Column: Republicans getting job done

Greg McNeilly

The crack of the bat in Detroit. Tulips blooming in Holland. Democrats and union bosses complaining about non-existent K-12 public school funding problems in Lansing. Ah, the rituals of Spring.

While the rest of the state prepares for Easter, starts planning getaways and family vacations, or daydreams of summer while shopping for Tigers tickets, Lansing politicians are working out the details that’ll make up the year’s public spending budget.

That means, like clockwork, teachers unions, liberal think tanks, and Democrat primary candidates are working the same old saw that Michigan’s public schools aren’t getting the funding they need because of mean old Republicans. It’s an absurd claim.

Just look at Flint. Flint Community Schools union officials routinely try to make headlines demanding an answer to so-called funding inequalities in public education. What they – and the think tanks pushing the “Republicans-haven’t-done-enough” mantra – won’t tell you is that the Flint school district's general fund receives better than $20,150 per pupil per year, while the statewide average hovers just over $9,900.

Time after time, union leaders in districts receiving the most complain the loudest. All the while, the facts on the ground tell a story that might surprise you.

Gov. Rick Snyder and Republican majorities in the House and Senate have, for years, fully funded public education across the state, and quite literally done it better than any Democrat in the state ever has. This year won’t be an exception. Snyder’s 2018-2019 budget proposal would provide a huge new windfall to every public school, with most in the state seeing a $240 per pupil funding boost.

That would be the biggest single Foundation Allowance increase in 17 years – since another Republican, John Engler, was governor – and would continue a perfect record for the administration and his legislative allies; eight budgets, eight big public education funding hikes.

How big? According to state budget figures, state spending on K-12 education (not including local and federal dollars) increased by nearly $2 billion – up to $12.9 billion in 2017-2018, from $10.8 billion seven years earlier.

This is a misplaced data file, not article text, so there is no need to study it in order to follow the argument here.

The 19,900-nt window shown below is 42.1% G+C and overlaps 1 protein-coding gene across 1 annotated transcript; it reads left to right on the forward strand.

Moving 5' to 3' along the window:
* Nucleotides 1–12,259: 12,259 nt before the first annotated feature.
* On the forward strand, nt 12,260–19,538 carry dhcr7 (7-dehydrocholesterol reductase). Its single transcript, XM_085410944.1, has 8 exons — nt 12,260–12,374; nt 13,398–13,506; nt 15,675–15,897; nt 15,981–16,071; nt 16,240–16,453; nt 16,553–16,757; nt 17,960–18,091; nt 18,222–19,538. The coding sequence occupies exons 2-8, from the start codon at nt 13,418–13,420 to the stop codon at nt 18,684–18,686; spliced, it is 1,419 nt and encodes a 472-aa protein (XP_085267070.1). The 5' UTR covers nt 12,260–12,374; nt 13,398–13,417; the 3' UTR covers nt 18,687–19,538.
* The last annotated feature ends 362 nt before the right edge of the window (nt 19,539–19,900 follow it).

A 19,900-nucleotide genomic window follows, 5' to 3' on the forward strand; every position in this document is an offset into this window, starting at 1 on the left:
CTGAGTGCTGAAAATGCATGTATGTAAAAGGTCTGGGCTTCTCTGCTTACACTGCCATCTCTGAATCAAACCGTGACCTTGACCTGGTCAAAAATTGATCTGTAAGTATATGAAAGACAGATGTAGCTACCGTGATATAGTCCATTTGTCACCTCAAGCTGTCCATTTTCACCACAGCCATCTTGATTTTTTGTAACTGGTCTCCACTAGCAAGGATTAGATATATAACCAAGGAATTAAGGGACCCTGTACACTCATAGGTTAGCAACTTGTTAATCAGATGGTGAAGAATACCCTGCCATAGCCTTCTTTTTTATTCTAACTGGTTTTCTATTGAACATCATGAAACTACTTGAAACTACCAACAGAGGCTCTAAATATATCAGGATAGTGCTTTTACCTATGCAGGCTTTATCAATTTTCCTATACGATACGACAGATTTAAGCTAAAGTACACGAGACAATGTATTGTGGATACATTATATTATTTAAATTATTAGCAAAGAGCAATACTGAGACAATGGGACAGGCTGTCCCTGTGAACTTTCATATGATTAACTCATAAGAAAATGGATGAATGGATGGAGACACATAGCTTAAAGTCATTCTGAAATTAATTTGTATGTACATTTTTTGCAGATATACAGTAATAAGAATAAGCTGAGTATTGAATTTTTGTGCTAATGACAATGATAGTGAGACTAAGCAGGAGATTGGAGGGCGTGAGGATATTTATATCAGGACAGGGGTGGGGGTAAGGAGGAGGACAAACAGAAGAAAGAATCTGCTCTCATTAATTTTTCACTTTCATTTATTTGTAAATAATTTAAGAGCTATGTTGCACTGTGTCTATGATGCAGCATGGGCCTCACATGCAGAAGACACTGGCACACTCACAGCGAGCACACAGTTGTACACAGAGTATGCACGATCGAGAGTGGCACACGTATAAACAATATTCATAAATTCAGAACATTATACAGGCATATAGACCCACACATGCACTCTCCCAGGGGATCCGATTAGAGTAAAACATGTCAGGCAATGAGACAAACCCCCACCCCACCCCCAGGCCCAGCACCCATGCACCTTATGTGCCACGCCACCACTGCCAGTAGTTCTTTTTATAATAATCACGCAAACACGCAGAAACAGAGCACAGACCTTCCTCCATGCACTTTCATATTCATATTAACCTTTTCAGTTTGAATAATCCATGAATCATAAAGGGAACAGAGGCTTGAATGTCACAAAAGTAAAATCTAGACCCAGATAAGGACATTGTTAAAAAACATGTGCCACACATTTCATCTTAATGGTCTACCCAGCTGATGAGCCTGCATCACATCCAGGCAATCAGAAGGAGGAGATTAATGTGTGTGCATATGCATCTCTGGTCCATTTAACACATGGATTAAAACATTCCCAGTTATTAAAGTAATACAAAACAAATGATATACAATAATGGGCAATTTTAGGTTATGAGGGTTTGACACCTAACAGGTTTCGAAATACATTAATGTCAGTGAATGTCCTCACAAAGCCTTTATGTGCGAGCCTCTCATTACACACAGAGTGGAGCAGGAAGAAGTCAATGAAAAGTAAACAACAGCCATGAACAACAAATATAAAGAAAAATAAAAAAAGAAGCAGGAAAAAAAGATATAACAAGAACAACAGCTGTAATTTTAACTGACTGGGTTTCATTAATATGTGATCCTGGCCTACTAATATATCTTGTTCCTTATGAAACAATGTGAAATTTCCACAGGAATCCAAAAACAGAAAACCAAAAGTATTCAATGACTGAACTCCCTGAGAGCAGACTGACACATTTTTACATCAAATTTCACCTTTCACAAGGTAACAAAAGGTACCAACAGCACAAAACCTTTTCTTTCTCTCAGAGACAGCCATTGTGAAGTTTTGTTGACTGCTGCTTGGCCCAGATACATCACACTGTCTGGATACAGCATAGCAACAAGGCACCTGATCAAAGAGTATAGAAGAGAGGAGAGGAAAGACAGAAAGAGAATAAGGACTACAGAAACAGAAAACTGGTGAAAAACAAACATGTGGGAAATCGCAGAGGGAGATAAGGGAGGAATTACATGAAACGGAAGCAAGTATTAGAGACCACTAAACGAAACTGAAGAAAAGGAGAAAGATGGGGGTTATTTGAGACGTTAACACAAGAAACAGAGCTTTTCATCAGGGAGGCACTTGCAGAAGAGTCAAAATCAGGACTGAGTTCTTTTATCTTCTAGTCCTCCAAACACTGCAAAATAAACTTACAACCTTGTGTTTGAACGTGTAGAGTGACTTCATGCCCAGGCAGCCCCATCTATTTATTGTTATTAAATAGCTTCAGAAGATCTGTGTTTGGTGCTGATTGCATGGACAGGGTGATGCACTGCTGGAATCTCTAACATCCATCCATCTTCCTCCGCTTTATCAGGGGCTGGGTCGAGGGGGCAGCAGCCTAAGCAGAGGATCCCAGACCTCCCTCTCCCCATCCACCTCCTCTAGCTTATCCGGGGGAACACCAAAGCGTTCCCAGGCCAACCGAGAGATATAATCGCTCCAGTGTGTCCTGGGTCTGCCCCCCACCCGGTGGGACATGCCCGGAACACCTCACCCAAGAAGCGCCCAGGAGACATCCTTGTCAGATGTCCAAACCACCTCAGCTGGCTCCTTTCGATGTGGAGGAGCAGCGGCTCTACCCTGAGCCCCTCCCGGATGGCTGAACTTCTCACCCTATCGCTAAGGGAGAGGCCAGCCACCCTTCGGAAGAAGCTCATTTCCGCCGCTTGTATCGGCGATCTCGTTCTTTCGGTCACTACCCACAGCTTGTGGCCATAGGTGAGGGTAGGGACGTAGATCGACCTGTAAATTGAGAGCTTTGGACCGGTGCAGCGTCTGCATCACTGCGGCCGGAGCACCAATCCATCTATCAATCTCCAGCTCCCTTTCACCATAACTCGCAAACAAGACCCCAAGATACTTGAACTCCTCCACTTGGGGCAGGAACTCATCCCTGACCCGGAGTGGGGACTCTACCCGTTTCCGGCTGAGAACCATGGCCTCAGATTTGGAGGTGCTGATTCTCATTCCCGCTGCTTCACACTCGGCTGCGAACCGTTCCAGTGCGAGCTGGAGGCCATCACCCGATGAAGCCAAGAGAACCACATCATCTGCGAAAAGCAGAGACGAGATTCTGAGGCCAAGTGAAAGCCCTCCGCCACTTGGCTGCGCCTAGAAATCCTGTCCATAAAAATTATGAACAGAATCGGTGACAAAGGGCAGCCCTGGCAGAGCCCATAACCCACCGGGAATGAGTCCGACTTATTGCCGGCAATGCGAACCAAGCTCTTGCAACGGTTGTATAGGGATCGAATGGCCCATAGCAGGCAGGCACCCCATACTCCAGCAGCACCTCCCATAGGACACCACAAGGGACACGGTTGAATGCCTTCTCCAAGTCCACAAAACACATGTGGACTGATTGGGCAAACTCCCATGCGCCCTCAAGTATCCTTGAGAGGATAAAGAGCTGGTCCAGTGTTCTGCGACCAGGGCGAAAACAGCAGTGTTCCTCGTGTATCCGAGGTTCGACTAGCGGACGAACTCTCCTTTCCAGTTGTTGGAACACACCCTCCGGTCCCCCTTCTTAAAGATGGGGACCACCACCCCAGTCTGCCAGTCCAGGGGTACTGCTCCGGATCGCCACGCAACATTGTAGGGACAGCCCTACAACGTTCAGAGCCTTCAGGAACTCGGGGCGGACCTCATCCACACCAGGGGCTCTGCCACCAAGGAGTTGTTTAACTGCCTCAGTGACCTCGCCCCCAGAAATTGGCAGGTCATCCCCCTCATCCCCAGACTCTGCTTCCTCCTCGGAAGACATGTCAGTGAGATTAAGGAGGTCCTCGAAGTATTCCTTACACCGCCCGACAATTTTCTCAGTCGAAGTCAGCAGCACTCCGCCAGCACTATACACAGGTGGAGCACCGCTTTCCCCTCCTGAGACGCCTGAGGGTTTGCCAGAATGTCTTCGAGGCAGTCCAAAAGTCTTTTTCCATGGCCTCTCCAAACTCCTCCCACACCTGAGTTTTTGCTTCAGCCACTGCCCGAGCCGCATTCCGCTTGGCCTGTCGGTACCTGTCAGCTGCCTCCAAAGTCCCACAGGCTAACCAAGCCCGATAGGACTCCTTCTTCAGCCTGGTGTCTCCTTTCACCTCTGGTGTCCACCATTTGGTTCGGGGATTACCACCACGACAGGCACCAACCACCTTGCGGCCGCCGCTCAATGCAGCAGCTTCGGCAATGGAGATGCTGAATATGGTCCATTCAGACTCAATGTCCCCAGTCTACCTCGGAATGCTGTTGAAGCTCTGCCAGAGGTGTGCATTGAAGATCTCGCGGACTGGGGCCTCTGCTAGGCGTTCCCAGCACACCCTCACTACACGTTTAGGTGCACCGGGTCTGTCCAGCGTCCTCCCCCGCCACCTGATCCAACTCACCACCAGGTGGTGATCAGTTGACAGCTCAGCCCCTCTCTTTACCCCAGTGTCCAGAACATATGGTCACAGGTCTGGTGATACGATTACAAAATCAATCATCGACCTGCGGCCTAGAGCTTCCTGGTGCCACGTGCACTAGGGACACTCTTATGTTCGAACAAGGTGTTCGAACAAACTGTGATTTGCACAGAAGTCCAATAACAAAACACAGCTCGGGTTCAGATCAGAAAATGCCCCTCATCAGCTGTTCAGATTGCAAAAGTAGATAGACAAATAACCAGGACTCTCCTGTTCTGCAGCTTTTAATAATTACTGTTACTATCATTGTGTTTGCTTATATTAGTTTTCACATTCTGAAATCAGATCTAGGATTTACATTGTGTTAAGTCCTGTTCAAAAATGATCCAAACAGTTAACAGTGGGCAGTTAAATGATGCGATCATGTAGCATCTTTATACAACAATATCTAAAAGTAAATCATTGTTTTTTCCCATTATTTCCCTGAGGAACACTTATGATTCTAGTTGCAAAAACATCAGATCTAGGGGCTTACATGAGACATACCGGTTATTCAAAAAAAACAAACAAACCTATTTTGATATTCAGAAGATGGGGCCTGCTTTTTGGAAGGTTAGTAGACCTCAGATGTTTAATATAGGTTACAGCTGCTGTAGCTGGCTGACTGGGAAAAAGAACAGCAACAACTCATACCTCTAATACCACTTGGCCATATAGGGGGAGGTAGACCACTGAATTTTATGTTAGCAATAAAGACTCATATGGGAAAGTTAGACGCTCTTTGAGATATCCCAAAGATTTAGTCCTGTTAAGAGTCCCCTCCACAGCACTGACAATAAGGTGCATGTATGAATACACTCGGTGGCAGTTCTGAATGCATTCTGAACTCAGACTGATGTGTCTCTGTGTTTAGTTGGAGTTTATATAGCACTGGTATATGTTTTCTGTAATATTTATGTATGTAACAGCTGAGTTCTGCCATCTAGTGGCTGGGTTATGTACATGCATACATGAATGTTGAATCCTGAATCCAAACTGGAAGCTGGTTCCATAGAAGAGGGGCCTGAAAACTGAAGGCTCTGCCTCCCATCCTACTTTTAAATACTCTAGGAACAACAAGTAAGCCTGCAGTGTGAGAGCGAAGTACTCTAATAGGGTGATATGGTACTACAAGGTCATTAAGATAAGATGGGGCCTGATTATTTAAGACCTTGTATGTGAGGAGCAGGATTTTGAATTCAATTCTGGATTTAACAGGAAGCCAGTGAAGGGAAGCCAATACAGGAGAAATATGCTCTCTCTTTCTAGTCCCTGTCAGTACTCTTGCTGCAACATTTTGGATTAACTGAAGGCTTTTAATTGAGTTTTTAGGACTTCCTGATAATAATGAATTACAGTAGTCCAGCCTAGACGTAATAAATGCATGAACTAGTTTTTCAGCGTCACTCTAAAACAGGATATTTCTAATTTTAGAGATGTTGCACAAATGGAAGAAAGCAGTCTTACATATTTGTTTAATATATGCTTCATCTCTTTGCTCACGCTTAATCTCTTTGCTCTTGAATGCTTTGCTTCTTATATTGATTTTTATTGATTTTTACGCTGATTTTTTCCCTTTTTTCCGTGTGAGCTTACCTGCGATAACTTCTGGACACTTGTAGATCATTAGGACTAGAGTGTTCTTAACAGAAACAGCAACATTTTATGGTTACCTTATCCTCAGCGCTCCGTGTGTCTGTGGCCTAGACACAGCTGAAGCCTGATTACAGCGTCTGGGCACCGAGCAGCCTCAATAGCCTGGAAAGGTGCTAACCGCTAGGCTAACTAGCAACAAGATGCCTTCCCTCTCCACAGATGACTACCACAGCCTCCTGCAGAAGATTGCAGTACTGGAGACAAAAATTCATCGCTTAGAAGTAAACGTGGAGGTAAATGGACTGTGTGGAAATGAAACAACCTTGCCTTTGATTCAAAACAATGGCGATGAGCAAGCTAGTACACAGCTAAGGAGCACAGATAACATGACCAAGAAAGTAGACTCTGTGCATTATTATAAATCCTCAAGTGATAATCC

That’s real change and real investment. It’s a commitment to public education that looks all the more impressive when compared to the way Snyder’s Democratic predecessor treated Michigan’s public schools.

For all their considerable bluster, the last time Democrats held the state House and the governor’s office, education spending was slashed time and again. According to a 2010 analysis of budget data by the Associated Press, former Gov. Jennifer Granholm cut per-pupil funding for public schools 3 of the 8 years she was in office, and failed to secure any increase at all in another. One of her first acts as governor was slashing $127 million in public school funding literally only weeks after taking office.

When adjusting for population, Democrats’ education cuts were significantly larger than any of their line item reductions. By the end of their last 8 year run at the controls in Lansing, roughly 120,000 public school students had left the state for school elsewhere, a migration that alone accounted for $1 billion in less per-pupil funding flowing from Lansing into local classrooms. Schools responded as you’d expect – scuttling programs, closing facilities, and laying off our kids’ teachers.

What a difference eight years makes. Our public schools are being funded at a higher level than ever before, and they’re now anticipating the biggest single-year funding boost in nearly two decades. Not that you’d know it listening to Democrats and their union shills.

They’ve made big headlines this year with chants and hyperbole claiming Democrats are the answer to greater public school investment. Unfortunately for them, the facts and data tell a very different story. Republicans, it turns out, get the job done.

Greg McNeilly is chairman of the Michigan Freedom Fund.